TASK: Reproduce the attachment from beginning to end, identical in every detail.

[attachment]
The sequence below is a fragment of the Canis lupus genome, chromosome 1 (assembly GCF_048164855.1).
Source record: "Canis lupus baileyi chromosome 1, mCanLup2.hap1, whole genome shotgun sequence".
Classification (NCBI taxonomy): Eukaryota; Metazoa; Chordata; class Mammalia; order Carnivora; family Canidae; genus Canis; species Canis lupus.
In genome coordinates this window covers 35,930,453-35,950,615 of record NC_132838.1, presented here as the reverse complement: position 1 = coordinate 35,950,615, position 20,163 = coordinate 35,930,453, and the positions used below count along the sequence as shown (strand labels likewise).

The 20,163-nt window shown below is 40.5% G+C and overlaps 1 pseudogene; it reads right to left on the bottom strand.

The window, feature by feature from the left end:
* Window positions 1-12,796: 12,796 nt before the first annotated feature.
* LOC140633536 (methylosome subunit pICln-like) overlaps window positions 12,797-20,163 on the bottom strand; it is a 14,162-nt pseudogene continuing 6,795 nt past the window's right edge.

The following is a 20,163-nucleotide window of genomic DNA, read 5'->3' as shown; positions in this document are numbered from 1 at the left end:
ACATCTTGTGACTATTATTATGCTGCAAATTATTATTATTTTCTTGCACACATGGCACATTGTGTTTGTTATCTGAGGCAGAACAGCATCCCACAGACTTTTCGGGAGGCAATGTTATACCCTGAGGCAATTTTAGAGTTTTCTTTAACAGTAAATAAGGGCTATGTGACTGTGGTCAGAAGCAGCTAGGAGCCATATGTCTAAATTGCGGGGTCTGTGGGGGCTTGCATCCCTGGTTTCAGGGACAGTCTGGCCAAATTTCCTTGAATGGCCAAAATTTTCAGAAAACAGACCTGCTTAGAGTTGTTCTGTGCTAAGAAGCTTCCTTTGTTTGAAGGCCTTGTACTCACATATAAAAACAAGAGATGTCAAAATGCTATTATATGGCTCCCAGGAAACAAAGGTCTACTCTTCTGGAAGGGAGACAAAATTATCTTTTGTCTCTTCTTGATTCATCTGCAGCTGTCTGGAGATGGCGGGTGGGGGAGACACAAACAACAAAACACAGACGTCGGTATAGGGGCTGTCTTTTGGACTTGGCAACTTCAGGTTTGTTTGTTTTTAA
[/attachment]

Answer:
The sequence below is a fragment of the Canis lupus genome, chromosome 1 (assembly GCF_048164855.1).
Source record: "Canis lupus baileyi chromosome 1, mCanLup2.hap1, whole genome shotgun sequence".
Classification (NCBI taxonomy): Eukaryota; Metazoa; Chordata; class Mammalia; order Carnivora; family Canidae; genus Canis; species Canis lupus.
In genome coordinates this window covers 35,930,453-35,950,615 of record NC_132838.1, presented here as the reverse complement: position 1 = coordinate 35,950,615, position 20,163 = coordinate 35,930,453, and the positions used below count along the sequence as shown (strand labels likewise).

The 20,163-nt window shown below is 40.5% G+C and overlaps 1 pseudogene; it reads right to left on the bottom strand.

The window, feature by feature from the left end:
* Window positions 1-12,796: 12,796 nt before the first annotated feature.
* LOC140633536 (methylosome subunit pICln-like) overlaps window positions 12,797-20,163 on the bottom strand; it is a 14,162-nt pseudogene continuing 6,795 nt past the window's right edge.

The following is a 20,163-nucleotide window of genomic DNA, read 5'->3' as shown; positions in this document are numbered from 1 at the left end:
ACATCTTGTGACTATTATTATGCTGCAAATTATTATTATTTTCTTGCACACATGGCACATTGTGTTTGTTATCTGAGGCAGAACAGCATCCCACAGACTTTTCGGGAGGCAATGTTATACCCTGAGGCAATTTTAGAGTTTTCTTTAACAGTAAATAAGGGCTATGTGACTGTGGTCAGAAGCAGCTAGGAGCCATATGTCTAAATTGCGGGGTCTGTGGGGGCTTGCATCCCTGGTTTCAGGGACAGTCTGGCCAAATTTCCTTGAATGGCCAAAATTTTCAGAAAACAGACCTGCTTAGAGTTGTTCTGTGCTAAGAAGCTTCCTTTGTTTGAAGGCCTTGTACTCACATATAAAAACAAGAGATGTCAAAATGCTATTATATGGCTCCCAGGAAACAAAGGTCTACTCTTCTGGAAGGGAGACAAAATTATCTTTTGTCTCTTCTTGATTCATCTGCAGCTGTCTGGAGATGGCGGGTGGGGGAGACACAAACAACAAAACACAGACGTCGGTATAGGGGCTGTCTTTTGGACTTGGCAACTTCAGGTTTGTTTGTTTTTAA